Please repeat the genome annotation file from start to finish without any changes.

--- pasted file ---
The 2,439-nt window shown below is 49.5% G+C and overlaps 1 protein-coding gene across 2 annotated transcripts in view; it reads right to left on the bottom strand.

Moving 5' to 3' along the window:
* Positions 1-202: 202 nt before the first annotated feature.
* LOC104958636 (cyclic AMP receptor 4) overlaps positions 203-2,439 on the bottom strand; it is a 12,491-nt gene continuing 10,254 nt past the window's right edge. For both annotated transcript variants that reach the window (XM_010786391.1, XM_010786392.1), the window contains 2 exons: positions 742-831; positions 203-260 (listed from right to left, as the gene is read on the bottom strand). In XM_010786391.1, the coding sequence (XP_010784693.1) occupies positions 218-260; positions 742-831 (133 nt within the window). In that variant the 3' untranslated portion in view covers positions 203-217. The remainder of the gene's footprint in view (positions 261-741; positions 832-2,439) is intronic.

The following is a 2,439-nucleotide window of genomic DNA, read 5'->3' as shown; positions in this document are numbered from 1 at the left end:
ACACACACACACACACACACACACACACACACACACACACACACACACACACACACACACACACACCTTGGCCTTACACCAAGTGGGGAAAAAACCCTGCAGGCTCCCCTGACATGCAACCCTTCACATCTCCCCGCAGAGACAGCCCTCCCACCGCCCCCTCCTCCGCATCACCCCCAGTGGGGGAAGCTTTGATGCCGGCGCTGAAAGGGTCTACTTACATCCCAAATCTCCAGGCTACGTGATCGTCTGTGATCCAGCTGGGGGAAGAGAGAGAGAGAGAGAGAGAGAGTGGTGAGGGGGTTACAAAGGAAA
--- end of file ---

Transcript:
The 2,439-nt window shown below is 49.5% G+C and overlaps 1 protein-coding gene across 2 annotated transcripts in view; it reads right to left on the bottom strand.

Moving 5' to 3' along the window:
* Positions 1-202: 202 nt before the first annotated feature.
* LOC104958636 (cyclic AMP receptor 4) overlaps positions 203-2,439 on the bottom strand; it is a 12,491-nt gene continuing 10,254 nt past the window's right edge. For both annotated transcript variants that reach the window (XM_010786391.1, XM_010786392.1), the window contains 2 exons: positions 742-831; positions 203-260 (listed from right to left, as the gene is read on the bottom strand). In XM_010786391.1, the coding sequence (XP_010784693.1) occupies positions 218-260; positions 742-831 (133 nt within the window). In that variant the 3' untranslated portion in view covers positions 203-217. The remainder of the gene's footprint in view (positions 261-741; positions 832-2,439) is intronic.

The following is a 2,439-nucleotide window of genomic DNA, read 5'->3' as shown; positions in this document are numbered from 1 at the left end:
ACACACACACACACACACACACACACACACACACACACACACACACACACACACACACACACACACCTTGGCCTTACACCAAGTGGGGAAAAAACCCTGCAGGCTCCCCTGACATGCAACCCTTCACATCTCCCCGCAGAGACAGCCCTCCCACCGCCCCCTCCTCCGCATCACCCCCAGTGGGGGAAGCTTTGATGCCGGCGCTGAAAGGGTCTACTTACATCCCAAATCTCCAGGCTACGTGATCGTCTGTGATCCAGCTGGGGGAAGAGAGAGAGAGAGAGAGAGAGAGTGGTGAGGGGGTTACAAAGGAAA